Tinkering with the sky to fight climate change would make it more difficult for astronomers and skywatchers to observe the heavens, a new study suggests.
Spraying particles into the atmosphere to reflect sunlight and help cool the Earth down — a strategy known as stratospheric aerosol injection (SAI) — would brighten city night skies considerably and decrease light clarity in rural areas, the study said.
SAI would be "very, very bad news for astronomy," said study author Charles Zender, a professor in the departments of Earth system science and computer science at the University of California, Irvine. [Changing Earth: 7 Ideas to Geoengineer Our Planet]
A warming world
Earth's average surface temperature has risen by about 2 degrees Fahrenheit (1.1 degrees Celsius) since record-keeping began in the late 19th century, according to new analyses by scientists at NASA and the National Oceanic and Atmospheric Administration. Furthermore, 16 of the 17 hottest years in recorded history occurred from 2001-2016, and the last three years have been the hottest of all, the researchers found.
This warming trend — which climate scientists attribute primarily to the huge amounts of heat-trapping carbon dioxide that humanity pumps into the atmosphere every year— has already affected the planet in significant ways.
Glaciers are retreating around the globe, for example, and more and more Arctic sea ice is melting every summer. A variety of plant and animal species are shifting their ranges toward the poles or up mountain slopes as their habitats warm, and some birds are migrating significantly earlier in the spring than they used to.
Such impacts will intensify the more that Earth warms, scientists have said. Indeed, the latest report from the Intergovernmental Panel on Climate Change recommended that humanity work to keep average global temperatures from rising more than 3.6 degrees F (2 degrees C), in order to stave off climate change's worst effects.
SAI provides one possible way to help accomplish this goal, some researchers have said. The basic idea involves using planes, balloons or artillery to seed the atmosphere with sulfates or other particles that would reflect sunlight back into space.
SAI and other "climate engineering" concepts have not yet been widely applied; scientists are still trying to determine how effective such efforts would be, and identify likely side effects, before putting the ideas into practice.
Zender's new study, which he presented last month at the annual fall meeting of the American Geophysical Union (AGU) in San Francisco, is part of this sussing-out effort. He used computer models to estimate how a large-scale SAI project would affect humanity's view of the night sky.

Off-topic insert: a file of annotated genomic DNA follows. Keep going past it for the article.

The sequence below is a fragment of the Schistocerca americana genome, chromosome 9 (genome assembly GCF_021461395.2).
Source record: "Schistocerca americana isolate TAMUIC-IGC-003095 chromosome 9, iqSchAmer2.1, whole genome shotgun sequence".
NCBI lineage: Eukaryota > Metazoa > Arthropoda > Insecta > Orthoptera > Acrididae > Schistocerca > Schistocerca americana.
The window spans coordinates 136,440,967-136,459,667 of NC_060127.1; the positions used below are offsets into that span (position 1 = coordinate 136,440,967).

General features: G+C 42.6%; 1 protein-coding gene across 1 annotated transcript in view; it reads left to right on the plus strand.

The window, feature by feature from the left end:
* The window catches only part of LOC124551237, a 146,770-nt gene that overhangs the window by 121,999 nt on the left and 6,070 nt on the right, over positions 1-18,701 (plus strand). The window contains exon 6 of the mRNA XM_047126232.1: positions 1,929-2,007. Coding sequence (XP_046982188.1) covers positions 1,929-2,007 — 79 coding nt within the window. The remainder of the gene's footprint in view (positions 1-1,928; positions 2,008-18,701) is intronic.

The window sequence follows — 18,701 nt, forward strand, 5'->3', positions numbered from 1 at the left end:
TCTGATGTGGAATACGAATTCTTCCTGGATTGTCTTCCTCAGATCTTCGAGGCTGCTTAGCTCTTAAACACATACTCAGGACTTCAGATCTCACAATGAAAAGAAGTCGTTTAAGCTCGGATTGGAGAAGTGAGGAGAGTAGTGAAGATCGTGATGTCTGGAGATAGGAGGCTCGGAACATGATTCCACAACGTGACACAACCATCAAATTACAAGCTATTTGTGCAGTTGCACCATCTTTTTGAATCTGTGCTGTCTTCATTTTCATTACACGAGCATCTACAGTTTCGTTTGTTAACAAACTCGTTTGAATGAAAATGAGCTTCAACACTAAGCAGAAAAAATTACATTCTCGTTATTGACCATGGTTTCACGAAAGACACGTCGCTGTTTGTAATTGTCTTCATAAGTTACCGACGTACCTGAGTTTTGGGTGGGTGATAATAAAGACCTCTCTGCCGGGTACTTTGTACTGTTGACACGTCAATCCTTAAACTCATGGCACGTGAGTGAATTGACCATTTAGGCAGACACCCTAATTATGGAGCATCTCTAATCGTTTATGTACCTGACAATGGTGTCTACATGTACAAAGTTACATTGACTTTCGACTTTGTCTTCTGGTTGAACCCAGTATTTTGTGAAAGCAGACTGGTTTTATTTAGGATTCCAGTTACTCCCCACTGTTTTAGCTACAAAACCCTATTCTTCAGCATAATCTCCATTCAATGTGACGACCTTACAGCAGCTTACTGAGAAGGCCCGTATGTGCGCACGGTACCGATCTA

The results should interest professional and amateur astronomers alike, he said. For example, Zender found that SAI would increase the brightness of urban night skies by about 25 percent, bouncing artificial light back down to Earth and making it even harder for city dwellers to appreciate celestial sights.
"Basically, take a magnitude or two off the faintest visible galaxies and stars," he told Space.com at AGU.
Zender's modeling work also indicated that SAI would make rural night skies slightly darker, by reflecting starlight back into space. This would cause a large drop in light clarity, Zender said.
"It would be considerably more challenging to do optical ground-based astronomy," Zender said, though he noted that infrared instruments, which collect longer wavelengths of light, would not be affected.
Some astronomers may be willing to accept this trade-off — as long as SAI works as advertised.
"Fixing global warming is more important than astronomy," David Grinspoon, an astrobiologist at the Planetary Science Institute in Tucson, Arizona, said during a panel discussion at the 229th meeting of the American Astronomical Society in Grapevine, Texas, earlier this month.
"There's no question to my mind that saving our civilization and many other species is more important than our ability to do ground-based astronomy for a few decades," Grinspoon added.
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Michael Wall is a Senior Space Writer with Space.com and joined the team in 2010. He primarily covers exoplanets, spaceflight and military space, but has been known to dabble in the space art beat. His book about the search for alien life, "Out There," was published on Nov. 13, 2018. Before becoming a science writer, Michael worked as a herpetologist and wildlife biologist. He has a Ph.D. in evolutionary biology from the University of Sydney, Australia, a bachelor's degree from the University of Arizona, and a graduate certificate in science writing from the University of California, Santa Cruz. To find out what his latest project is, you can follow Michael on Twitter.